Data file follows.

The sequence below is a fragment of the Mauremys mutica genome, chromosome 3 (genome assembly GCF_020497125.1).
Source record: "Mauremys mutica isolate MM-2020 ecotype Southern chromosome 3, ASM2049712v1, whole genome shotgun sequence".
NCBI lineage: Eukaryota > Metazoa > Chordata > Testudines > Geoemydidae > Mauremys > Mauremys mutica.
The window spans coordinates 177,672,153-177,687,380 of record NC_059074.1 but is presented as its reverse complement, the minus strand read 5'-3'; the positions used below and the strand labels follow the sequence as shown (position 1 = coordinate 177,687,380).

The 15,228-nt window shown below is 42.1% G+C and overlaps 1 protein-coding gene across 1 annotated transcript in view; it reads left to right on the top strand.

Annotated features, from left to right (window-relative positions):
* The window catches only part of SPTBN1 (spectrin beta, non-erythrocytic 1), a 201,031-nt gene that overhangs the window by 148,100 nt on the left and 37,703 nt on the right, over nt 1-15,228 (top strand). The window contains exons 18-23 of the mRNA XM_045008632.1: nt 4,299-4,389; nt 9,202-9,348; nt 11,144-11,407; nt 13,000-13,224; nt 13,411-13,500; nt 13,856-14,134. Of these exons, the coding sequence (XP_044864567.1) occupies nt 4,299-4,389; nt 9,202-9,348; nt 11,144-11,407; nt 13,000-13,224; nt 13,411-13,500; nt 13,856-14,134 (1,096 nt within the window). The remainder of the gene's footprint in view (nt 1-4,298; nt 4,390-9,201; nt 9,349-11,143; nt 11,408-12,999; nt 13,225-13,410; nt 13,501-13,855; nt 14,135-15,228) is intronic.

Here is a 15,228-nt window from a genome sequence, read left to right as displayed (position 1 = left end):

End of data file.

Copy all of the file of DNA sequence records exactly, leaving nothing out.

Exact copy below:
The sequence below is a fragment of the Mauremys mutica genome, chromosome 3 (genome assembly GCF_020497125.1).
Source record: "Mauremys mutica isolate MM-2020 ecotype Southern chromosome 3, ASM2049712v1, whole genome shotgun sequence".
NCBI lineage: Eukaryota > Metazoa > Chordata > Testudines > Geoemydidae > Mauremys > Mauremys mutica.
The window spans coordinates 177,672,153-177,687,380 of record NC_059074.1 but is presented as its reverse complement, the minus strand read 5'-3'; the positions used below and the strand labels follow the sequence as shown (position 1 = coordinate 177,687,380).

The 15,228-nt window shown below is 42.1% G+C and overlaps 1 protein-coding gene across 1 annotated transcript in view; it reads left to right on the top strand.

Annotated features, from left to right (window-relative positions):
* The window catches only part of SPTBN1 (spectrin beta, non-erythrocytic 1), a 201,031-nt gene that overhangs the window by 148,100 nt on the left and 37,703 nt on the right, over nt 1-15,228 (top strand). The window contains exons 18-23 of the mRNA XM_045008632.1: nt 4,299-4,389; nt 9,202-9,348; nt 11,144-11,407; nt 13,000-13,224; nt 13,411-13,500; nt 13,856-14,134. Of these exons, the coding sequence (XP_044864567.1) occupies nt 4,299-4,389; nt 9,202-9,348; nt 11,144-11,407; nt 13,000-13,224; nt 13,411-13,500; nt 13,856-14,134 (1,096 nt within the window). The remainder of the gene's footprint in view (nt 1-4,298; nt 4,390-9,201; nt 9,349-11,143; nt 11,408-12,999; nt 13,225-13,410; nt 13,501-13,855; nt 14,135-15,228) is intronic.

Here is a 15,228-nt window from a genome sequence, read left to right as displayed (position 1 = left end):